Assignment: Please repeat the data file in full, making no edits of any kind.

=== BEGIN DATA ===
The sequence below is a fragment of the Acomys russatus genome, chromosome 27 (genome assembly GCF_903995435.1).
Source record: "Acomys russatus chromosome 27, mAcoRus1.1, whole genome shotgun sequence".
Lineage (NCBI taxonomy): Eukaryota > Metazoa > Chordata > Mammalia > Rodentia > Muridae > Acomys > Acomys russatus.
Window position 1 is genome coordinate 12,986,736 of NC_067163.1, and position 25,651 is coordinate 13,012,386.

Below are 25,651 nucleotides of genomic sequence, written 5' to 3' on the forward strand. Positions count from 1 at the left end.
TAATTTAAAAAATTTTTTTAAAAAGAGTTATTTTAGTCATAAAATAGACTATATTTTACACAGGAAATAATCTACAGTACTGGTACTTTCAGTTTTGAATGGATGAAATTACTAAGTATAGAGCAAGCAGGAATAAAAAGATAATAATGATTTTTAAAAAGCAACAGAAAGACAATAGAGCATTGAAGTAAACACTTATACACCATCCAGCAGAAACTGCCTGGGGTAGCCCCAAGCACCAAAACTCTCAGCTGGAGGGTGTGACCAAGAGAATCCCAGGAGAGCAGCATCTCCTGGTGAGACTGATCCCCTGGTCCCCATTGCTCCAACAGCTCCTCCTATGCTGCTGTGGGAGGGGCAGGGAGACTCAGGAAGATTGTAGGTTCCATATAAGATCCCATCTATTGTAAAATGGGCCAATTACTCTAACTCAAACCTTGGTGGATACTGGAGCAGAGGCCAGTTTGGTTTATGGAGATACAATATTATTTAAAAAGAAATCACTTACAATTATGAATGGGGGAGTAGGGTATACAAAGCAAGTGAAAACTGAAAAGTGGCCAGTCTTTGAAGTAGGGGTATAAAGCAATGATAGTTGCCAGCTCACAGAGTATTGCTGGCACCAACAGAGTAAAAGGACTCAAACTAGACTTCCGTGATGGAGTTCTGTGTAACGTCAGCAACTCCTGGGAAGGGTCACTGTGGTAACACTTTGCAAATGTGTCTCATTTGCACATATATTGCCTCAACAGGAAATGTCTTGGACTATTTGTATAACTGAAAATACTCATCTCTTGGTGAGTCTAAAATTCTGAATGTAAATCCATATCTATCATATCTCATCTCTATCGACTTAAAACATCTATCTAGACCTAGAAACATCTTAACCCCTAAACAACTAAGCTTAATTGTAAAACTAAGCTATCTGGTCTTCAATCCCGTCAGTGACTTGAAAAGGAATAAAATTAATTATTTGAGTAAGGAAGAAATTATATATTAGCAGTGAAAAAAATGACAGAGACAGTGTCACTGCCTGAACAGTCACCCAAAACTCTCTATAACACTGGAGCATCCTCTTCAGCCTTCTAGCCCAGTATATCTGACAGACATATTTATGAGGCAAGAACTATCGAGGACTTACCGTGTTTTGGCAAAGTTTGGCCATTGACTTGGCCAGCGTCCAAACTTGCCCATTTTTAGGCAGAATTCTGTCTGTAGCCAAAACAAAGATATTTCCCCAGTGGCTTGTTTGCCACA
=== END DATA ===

The sequence below is a fragment of the Acomys russatus genome, chromosome 27 (genome assembly GCF_903995435.1).
Source record: "Acomys russatus chromosome 27, mAcoRus1.1, whole genome shotgun sequence".
Lineage (NCBI taxonomy): Eukaryota > Metazoa > Chordata > Mammalia > Rodentia > Muridae > Acomys > Acomys russatus.
Window position 1 is genome coordinate 12,986,736 of NC_067163.1, and position 25,651 is coordinate 13,012,386.

Below are 25,651 nucleotides of genomic sequence, written 5' to 3' on the forward strand. Positions count from 1 at the left end.
TAATTTAAAAAATTTTTTTAAAAAGAGTTATTTTAGTCATAAAATAGACTATATTTTACACAGGAAATAATCTACAGTACTGGTACTTTCAGTTTTGAATGGATGAAATTACTAAGTATAGAGCAAGCAGGAATAAAAAGATAATAATGATTTTTAAAAAGCAACAGAAAGACAATAGAGCATTGAAGTAAACACTTATACACCATCCAGCAGAAACTGCCTGGGGTAGCCCCAAGCACCAAAACTCTCAGCTGGAGGGTGTGACCAAGAGAATCCCAGGAGAGCAGCATCTCCTGGTGAGACTGATCCCCTGGTCCCCATTGCTCCAACAGCTCCTCCTATGCTGCTGTGGGAGGGGCAGGGAGACTCAGGAAGATTGTAGGTTCCATATAAGATCCCATCTATTGTAAAATGGGCCAATTACTCTAACTCAAACCTTGGTGGATACTGGAGCAGAGGCCAGTTTGGTTTATGGAGATACAATATTATTTAAAAAGAAATCACTTACAATTATGAATGGGGGAGTAGGGTATACAAAGCAAGTGAAAACTGAAAAGTGGCCAGTCTTTGAAGTAGGGGTATAAAGCAATGATAGTTGCCAGCTCACAGAGTATTGCTGGCACCAACAGAGTAAAAGGACTCAAACTAGACTTCCGTGATGGAGTTCTGTGTAACGTCAGCAACTCCTGGGAAGGGTCACTGTGGTAACACTTTGCAAATGTGTCTCATTTGCACATATATTGCCTCAACAGGAAATGTCTTGGACTATTTGTATAACTGAAAATACTCATCTCTTGGTGAGTCTAAAATTCTGAATGTAAATCCATATCTATCATATCTCATCTCTATCGACTTAAAACATCTATCTAGACCTAGAAACATCTTAACCCCTAAACAACTAAGCTTAATTGTAAAACTAAGCTATCTGGTCTTCAATCCCGTCAGTGACTTGAAAAGGAATAAAATTAATTATTTGAGTAAGGAAGAAATTATATATTAGCAGTGAAAAAAATGACAGAGACAGTGTCACTGCCTGAACAGTCACCCAAAACTCTCTATAACACTGGAGCATCCTCTTCAGCCTTCTAGCCCAGTATATCTGACAGACATATTTATGAGGCAAGAACTATCGAGGACTTACCGTGTTTTGGCAAAGTTTGGCCATTGACTTGGCCAGCGTCCAAACTTGCCCATTTTTAGGCAGAATTCTGTCTGTAGCCAAAACAAAGATATTTCCCCAGTGGCTTGTTTGCCACA